Siam Sterling matching bracelet and clip earring set with Mekhala, the goddess of lightening and Ramasoon, the god of thunder.
The bracelet measures 7 inches by .50 inches. The earrings measure 1 by .75 inch. Excellent condition, has a lovely patina. Patina can be polished, though we leave that to the new owner as the patina is highly desirable in collector communities.
Siam Sterling jewelry was manufactured from the 1930s through the 1980s, and was a very popular motif in the 1950-60s. Although Siam officially changed its name to Thailand in the 1940s, the “Siam” nickname for this style of jewelry stuck.
Siam silver is officially called “Nielloware.” Niello is a black mixture of copper, silver, and lead, used as an inlay on engraved or etched metal. American soldiers who visited Thailand in the mid-20th century bought this jewelry for their ladies back home, making it a popular mid-century trend. Much of the filigree was etched by hand by Thai artisans.
It depicts the characters of mythology and from the Ramakien (the Thailand national story) as well as the story of Mekhala and Ramasoon.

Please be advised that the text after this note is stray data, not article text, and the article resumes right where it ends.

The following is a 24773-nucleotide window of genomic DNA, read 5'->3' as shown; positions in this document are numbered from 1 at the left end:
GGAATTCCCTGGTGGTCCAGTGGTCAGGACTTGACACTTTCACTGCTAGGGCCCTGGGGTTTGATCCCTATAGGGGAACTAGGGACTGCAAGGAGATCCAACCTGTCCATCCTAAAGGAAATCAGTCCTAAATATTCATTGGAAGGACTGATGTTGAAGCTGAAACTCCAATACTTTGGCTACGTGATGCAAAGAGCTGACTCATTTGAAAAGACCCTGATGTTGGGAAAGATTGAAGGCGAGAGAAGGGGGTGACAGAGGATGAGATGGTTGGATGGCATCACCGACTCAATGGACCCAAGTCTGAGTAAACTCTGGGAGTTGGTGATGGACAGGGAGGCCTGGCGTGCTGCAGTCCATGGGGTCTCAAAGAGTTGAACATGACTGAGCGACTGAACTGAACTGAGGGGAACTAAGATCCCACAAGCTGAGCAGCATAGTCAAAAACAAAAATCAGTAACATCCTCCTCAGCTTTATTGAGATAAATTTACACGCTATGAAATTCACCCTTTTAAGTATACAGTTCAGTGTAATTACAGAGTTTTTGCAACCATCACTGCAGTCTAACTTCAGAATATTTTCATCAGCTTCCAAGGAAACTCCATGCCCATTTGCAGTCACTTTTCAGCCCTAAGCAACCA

Mekhala was a nymph and was born of the sea, of the froth of the waves. With bewitching eyes and long curling black locks, her beauty knew no bounds. Mekhala loved to soar through the heavens and across the waters, flitting this way and that. One day, while flying high in the sky she was spotted by Ramasoon.
Now Ramasoon was also a God. He was born of the storm clouds and the rain was his cloak and carried with him a battle axe. The first time he saw Mekhala he fell in love with her beauty and knew right then and there that he had to possess her.
Mekhala did not feel the same way and she spurned Ramasoon’s advances. In fact Mekhala often teased Ramasoon, she mocked him before quickly flying up and way into the clouds. Ramasoon decided that even if he could not win her heart, he had to possess her.
The next time he saw Mekhala he set chase. Dark storm clouds gathered around Ramasoon and cloaked him from Mekhala’s view. His plan was to wound Mekhala so that she could not escape him and he would make her his own. When the time was right Ramasoon threw his battle axe hoping to capture the beautiful Mekhala.
At the same time Mekhala held out her hand in which was a magical jewel, a crystal that she used for protection. Bright light flashed from it blinding Ramasoon as he threw his axe. The axe missed its mark and rattled harmlessly across the heavens as Mekhala made her escape.
Thus we have the story of lightning and thunder.